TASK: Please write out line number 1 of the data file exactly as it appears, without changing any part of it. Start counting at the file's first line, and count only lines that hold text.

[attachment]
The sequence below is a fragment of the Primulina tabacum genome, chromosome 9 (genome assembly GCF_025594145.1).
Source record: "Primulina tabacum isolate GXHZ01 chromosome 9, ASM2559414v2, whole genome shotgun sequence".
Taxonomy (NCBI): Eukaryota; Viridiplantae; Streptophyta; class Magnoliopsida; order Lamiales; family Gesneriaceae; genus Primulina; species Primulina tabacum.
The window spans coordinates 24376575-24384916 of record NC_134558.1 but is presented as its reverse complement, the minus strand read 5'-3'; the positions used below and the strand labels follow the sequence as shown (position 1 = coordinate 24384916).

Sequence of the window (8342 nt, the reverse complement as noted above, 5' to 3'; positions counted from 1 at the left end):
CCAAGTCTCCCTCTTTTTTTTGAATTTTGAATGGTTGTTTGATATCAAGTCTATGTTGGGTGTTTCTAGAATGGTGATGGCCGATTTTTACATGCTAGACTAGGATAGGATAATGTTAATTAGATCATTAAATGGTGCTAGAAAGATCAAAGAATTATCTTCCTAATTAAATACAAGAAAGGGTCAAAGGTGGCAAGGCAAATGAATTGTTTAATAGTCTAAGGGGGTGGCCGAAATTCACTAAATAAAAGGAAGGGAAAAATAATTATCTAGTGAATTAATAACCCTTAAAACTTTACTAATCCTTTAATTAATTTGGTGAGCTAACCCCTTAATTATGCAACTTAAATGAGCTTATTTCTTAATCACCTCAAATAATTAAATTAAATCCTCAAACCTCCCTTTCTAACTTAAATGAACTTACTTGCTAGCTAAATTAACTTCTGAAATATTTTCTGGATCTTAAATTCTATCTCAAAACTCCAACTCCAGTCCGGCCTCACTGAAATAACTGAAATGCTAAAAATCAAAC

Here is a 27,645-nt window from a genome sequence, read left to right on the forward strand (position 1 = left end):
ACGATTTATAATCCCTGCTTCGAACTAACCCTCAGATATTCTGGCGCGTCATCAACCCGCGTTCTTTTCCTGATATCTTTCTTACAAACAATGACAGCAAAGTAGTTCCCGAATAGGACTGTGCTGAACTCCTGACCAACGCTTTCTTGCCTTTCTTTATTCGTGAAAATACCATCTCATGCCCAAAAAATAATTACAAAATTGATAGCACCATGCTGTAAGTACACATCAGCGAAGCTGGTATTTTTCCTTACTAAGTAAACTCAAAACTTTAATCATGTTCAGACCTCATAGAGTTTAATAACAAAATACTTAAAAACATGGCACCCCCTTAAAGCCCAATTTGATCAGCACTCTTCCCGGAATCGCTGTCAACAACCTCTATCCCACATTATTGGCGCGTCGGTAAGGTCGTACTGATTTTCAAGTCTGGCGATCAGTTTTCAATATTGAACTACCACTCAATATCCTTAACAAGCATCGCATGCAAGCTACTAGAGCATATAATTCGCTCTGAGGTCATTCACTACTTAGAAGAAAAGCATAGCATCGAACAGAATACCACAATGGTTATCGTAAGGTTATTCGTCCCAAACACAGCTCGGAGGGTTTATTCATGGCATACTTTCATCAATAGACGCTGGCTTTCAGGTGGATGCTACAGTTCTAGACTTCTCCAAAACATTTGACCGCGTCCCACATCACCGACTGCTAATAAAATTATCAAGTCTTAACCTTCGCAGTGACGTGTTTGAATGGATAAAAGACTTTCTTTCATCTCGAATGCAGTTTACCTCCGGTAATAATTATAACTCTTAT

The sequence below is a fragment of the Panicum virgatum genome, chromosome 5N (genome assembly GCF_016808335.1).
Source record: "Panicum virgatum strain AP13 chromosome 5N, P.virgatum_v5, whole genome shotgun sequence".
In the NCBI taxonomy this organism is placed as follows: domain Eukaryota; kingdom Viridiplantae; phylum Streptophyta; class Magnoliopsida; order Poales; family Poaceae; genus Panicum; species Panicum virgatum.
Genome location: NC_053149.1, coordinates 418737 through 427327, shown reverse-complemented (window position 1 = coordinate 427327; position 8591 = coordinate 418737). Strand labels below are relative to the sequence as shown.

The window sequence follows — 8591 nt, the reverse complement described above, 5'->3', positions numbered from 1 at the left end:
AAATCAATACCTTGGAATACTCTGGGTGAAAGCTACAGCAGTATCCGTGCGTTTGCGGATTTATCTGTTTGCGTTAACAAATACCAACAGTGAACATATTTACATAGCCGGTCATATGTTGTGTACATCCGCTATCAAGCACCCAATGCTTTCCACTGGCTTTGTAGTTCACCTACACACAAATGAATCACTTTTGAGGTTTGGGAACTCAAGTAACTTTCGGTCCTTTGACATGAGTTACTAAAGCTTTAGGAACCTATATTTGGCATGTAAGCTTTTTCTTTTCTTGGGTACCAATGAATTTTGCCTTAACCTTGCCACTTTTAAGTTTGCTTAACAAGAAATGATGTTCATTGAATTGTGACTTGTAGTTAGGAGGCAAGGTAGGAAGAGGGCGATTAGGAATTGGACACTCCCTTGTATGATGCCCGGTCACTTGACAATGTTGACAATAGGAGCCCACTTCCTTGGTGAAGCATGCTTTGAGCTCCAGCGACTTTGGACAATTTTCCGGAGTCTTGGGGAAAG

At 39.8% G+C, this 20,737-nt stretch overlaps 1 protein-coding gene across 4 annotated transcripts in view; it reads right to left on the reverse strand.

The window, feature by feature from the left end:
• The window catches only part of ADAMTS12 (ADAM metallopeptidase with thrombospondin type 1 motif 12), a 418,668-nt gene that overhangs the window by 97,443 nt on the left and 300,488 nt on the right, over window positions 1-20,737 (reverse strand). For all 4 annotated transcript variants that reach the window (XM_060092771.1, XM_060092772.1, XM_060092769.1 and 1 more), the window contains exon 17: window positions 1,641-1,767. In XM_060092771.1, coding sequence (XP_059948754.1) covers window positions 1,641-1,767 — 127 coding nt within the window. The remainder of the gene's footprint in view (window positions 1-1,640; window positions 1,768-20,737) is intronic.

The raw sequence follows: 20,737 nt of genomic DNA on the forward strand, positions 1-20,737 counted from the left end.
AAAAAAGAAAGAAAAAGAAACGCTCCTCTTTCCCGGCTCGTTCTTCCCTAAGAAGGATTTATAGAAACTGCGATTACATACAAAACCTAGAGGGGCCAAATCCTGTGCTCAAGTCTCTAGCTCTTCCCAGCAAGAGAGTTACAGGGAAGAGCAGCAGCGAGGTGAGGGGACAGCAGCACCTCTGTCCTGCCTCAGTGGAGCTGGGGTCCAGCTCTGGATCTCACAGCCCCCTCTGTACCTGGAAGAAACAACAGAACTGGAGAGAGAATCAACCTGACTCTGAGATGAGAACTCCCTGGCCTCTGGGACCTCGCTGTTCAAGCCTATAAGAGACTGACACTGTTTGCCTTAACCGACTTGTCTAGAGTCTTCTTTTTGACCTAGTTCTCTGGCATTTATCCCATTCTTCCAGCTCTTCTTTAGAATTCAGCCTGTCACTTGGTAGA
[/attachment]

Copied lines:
The sequence below is a fragment of the Primulina tabacum genome, chromosome 9 (genome assembly GCF_025594145.1).